Tuesday, June 29, 2010

Already with the tantrums

Unlike most parents-to-be, Ben and I were lucky enough to get an in-utero photograph of our baby apparently screaming in anguish.* This is not what we expected at my 20-week checkup yesterday, but we also got a handful of tranquil, less terrifying images of her (that's right, WE'RE HAVING A GIRL!). I'll post those below so that you don't have to have nightmares about our baby looking like an Edvard Munch painting.

* Or, as the technician put it, "yawning."

Friday, June 25, 2010

Pregnant, in a cute apron

In just a few days, Ben and I will find out the sex of our baby! We're dying to know, not so that we can paint the nursery or buy a bunch of dumb gender-specific onesies or whatever, but because there's just so little to be known about this little creature right now! We want to know whatever can be told to us! It will be fun to start calling her by her name* -- or to get busy coming up with a name for him.**

* Although we are keeping the names a surprise for everyone else until The Big Day.
** Why are boys' names so difficult to come up with? Everyone seems to think so. I'd love to have a son, but what on earth are we going to call him? (I can tell you what we're not going to call him.)

Friday, June 18, 2010

Tripping through whatever kind of
flower this is

I've never seen so many flowers in all my life! Our Minneapolis neighborhood is covered in them this spring and [early] summer! I really don't think its just the wide-eyed wonderment speaking, either; there really are more flowers than you can shake a garden hose at.

To satisfy my desire to document this amazing display, I'm making ink out of flower petals this week. I've been wanting to photograph (done!) and illustrate some of this fabulous flora for a while now, and painting them with petal-ink is the sweetest way I can think of to allow content to inspire form. The only problem so far is that it's virtually impossible to make green ink from green plant materials, although it is very easy to make smelly, unusable, yellow-brown ink from green plant materials.

Wednesday, June 16, 2010

19 weeks

I've already moved on to the babydoll-style tank tops phase. God help us!

Tuesday, June 15, 2010

Love in a wormhole

In between taking some intense summer classes, buying a house, preparing to have an actual career, and being pregnant, I intend to read an ungodly number of time travel romance novels this summer. You heard me, time travel romance novels. (It helps me to think of them as "literary" romance novels, but with some of these there's quite a fine line between literary and trashy, let's just be frank.) If this is a side of me you've never seen, well, what can I say? I've been enchanted by the time travel novel (okay, it doesn't have to be romantic -- but it helps!) for many years. One of my favorites is the YA novel Charlotte Sometimes -- have you read it? Another is, of course, Madeleine L'Engle's series about the Murray family (Wrinkle in Time and its companion novels). I must have read Wrinkle twenty times between the ages of 10 and 12... and a few more times since then.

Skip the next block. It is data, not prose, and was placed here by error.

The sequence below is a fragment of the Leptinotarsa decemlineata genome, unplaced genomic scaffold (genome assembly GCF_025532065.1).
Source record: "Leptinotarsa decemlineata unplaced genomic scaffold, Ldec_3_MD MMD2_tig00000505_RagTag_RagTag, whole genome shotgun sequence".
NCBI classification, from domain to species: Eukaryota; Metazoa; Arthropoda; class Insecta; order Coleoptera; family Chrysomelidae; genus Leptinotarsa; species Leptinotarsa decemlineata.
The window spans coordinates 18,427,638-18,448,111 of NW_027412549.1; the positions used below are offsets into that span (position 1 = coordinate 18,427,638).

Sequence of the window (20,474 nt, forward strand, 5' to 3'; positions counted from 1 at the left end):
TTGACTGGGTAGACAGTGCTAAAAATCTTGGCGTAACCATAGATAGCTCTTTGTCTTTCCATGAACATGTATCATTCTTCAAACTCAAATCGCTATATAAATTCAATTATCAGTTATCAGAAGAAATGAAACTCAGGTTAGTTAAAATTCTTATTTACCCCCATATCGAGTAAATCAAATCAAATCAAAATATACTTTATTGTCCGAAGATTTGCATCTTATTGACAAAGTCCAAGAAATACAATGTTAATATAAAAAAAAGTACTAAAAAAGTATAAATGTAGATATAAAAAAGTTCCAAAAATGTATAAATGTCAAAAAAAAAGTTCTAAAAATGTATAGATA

Some of these books are quick reads, and in the last couple of weeks I've polished off two time travel romance novels that have been on my list for a while: Portrait of Jennie, which I loved and actually is rather literary, and the wonderfully lower-brow Summersea. The latter is set in the mid-seventies and is so fabulously descriptive of that time period that I found myself reflecting on the always-amazing fact that reading a good historical novel is in itself a form of time travel.

Right now I'm reading the public library's copy of Jack Finney's Time and Again, which so far is more science-fictiony than romantic, but the story is so captivating* that I don't mind. Earlier this month, I tried on Daphne Dumaurier's House on the Strand but got a bit bored (plus I desperately wanted to start Summersea!) and set it aside -- which is too bad, because I love Dumaurier and her unrivaled merging of the literary and the trashy.**

Today I actually spent the entire day working ahead in my classes so that I could spend the entirety of tomorrow morning with the Finney novel. It is going to be wonderful. Until next time!

* intrigue! secret government experiments! time travel training centers disguised as ramshackle extra-urban warehouse buildings!
** imagine my exhilaration upon learning that she'd written a time travel romance novel!